This causal loop diagram illustrates the cause and effect relationships among the key variables impacting the goal of electrifying home appliances and heating/cooling systems. Red arrows represent an inverse relationship (when one variable increases the variable it affects decreases and vice versa) while blue arrows indicate a direct causal relationship (the variables both increase or decrease together). The diagram helps reveal the most impactful points of intervention. The “busiest” nodes suggest that moving the system would involve impacting costs, motivating consumers and preparing contractors. Using these results, our stakeholder group focused on the overcoming challenges in three areas: technical challenges, structural issues and mental models.
Technical challenges to electrifying homes
We have the technology we need to solve our climate crisis; it’s just that implementing that technology poses technical challenges. While not insurmountable, these barriers are daunting enough to dramatically slow the process of switching from gas to electric in existing homes. Many older homes, for example, are insufficiently wired to handle additional, higher power (think amps and volts) mechanical systems. Even switching from a gas water heater to an electric one can trip the need for expanded electrical panels for homeowners. (Note from author: I know; I’m in the process of doing so in my home.) In other cases, the costs of purchasing electric appliances such as heat pump space heaters and the wiring and venting changes needed to install them lead to more extended remodeling than initially anticipated. Homeowners we talked with were also frustrated because few contractors in the area had the combined knowledge of plumbing and electrical systems required and tended to give high bids.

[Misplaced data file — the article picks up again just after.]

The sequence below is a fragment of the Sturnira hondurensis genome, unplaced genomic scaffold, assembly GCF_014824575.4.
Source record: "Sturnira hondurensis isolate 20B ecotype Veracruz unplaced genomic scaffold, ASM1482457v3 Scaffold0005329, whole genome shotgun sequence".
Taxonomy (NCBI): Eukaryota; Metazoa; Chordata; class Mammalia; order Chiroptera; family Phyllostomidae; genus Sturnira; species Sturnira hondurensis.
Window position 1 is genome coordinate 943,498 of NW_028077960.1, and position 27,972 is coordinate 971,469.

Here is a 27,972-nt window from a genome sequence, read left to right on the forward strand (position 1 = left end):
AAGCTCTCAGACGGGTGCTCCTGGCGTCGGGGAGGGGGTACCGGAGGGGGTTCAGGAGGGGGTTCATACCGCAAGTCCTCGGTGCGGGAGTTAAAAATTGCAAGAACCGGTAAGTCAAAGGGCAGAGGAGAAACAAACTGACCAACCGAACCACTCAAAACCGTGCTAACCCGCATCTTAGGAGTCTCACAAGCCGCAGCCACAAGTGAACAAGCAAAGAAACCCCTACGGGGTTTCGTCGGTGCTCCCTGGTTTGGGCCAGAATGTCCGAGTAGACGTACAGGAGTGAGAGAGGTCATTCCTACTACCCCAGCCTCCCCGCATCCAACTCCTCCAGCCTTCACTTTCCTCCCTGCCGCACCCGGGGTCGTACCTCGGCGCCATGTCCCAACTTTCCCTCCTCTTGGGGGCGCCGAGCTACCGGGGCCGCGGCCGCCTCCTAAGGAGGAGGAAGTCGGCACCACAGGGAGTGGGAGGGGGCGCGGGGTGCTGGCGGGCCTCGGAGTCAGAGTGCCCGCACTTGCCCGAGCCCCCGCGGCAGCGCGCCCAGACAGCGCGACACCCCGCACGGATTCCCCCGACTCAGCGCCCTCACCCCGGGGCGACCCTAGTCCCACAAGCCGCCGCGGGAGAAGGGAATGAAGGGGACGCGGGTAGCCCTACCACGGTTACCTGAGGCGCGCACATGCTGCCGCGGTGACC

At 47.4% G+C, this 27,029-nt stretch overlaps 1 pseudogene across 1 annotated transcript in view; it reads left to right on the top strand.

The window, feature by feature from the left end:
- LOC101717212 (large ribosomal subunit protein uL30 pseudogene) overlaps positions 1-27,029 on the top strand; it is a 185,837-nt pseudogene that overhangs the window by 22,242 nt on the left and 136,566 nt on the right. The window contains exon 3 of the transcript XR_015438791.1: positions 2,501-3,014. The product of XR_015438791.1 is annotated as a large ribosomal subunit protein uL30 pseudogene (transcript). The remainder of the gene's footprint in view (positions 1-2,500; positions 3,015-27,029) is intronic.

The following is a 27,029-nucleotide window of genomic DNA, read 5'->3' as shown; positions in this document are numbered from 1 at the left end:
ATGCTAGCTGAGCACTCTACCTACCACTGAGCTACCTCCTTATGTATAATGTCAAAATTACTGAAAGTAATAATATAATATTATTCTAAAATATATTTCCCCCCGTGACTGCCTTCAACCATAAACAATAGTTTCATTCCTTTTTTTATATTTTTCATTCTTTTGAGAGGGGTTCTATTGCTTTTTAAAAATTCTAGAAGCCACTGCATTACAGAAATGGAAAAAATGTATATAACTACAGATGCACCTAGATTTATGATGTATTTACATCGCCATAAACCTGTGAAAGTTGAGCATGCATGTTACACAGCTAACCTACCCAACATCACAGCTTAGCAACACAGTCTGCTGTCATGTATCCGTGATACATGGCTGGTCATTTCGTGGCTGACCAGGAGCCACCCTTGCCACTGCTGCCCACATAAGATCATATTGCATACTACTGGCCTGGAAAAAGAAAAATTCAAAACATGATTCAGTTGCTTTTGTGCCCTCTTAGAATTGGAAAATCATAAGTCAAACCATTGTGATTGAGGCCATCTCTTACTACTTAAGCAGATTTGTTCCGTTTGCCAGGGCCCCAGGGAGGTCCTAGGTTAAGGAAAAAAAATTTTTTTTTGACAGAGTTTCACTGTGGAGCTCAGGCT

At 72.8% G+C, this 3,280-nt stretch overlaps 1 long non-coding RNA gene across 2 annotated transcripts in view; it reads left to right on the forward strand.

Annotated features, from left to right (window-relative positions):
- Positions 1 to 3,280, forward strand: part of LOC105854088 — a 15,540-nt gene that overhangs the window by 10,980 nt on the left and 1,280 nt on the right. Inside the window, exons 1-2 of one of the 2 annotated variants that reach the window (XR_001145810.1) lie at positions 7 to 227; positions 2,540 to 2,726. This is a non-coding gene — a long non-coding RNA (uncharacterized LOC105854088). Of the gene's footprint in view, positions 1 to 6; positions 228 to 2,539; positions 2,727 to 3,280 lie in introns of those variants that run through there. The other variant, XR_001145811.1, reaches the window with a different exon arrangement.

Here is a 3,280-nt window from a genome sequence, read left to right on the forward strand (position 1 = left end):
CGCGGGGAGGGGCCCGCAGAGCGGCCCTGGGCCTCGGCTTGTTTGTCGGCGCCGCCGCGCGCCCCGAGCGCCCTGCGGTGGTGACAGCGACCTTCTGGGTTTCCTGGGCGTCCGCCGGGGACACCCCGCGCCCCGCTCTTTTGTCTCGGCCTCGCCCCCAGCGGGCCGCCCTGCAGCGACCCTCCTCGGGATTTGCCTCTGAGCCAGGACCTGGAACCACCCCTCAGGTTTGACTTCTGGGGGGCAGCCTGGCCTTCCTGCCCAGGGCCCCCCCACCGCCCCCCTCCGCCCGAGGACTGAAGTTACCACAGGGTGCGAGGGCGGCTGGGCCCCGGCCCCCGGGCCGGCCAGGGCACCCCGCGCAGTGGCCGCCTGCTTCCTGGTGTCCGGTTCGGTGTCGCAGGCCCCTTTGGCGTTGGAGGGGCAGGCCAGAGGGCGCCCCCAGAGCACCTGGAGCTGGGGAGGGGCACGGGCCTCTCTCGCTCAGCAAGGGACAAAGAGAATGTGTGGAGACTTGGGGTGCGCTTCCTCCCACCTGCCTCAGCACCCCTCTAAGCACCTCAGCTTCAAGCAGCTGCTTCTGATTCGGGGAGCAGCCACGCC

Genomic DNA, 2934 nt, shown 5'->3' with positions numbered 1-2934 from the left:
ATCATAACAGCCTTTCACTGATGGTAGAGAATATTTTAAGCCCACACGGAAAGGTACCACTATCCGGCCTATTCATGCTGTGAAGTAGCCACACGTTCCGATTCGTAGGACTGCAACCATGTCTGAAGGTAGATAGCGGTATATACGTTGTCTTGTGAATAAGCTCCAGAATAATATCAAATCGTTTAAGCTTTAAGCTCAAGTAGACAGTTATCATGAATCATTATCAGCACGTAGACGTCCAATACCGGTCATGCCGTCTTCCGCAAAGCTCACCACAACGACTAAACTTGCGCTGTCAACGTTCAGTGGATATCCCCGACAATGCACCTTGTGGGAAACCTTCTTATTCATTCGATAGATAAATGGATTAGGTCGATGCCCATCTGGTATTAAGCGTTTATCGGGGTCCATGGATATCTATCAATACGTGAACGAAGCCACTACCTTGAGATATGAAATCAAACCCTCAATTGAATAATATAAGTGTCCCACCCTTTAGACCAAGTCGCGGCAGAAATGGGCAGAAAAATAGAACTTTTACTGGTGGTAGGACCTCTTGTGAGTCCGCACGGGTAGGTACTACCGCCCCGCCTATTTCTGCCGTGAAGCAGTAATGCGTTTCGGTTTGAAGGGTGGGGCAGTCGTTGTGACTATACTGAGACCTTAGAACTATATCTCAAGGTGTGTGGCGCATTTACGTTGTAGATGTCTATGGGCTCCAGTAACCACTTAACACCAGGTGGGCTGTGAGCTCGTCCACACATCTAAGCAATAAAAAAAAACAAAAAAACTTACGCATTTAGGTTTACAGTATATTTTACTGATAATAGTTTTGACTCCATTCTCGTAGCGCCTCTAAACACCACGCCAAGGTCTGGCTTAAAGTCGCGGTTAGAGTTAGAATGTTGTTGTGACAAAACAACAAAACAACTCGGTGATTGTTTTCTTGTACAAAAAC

Structural Issues caused by market trends and policy implementation
Addressing only the technical challenges, however, still leaves us in the place of nibbling around the edges of a problem. Systems thinkers know to look at the structure of the system in which the problem exists to understand the larger forces at play that keep the system operating as it is. As participants examined some of these forces, they realized that market forces, public policies, and even regulations were presenting larger barriers to the changes they were seeking. Homeowners are rightfully nervous about switching from natural gas (methane) to electricity given the price difference in the two energy sources and, more importantly in California in the last decade, the reliability of the electrical grid. It’s challenging to convince the public to switch from gas to electric when power outages are becoming more frequent.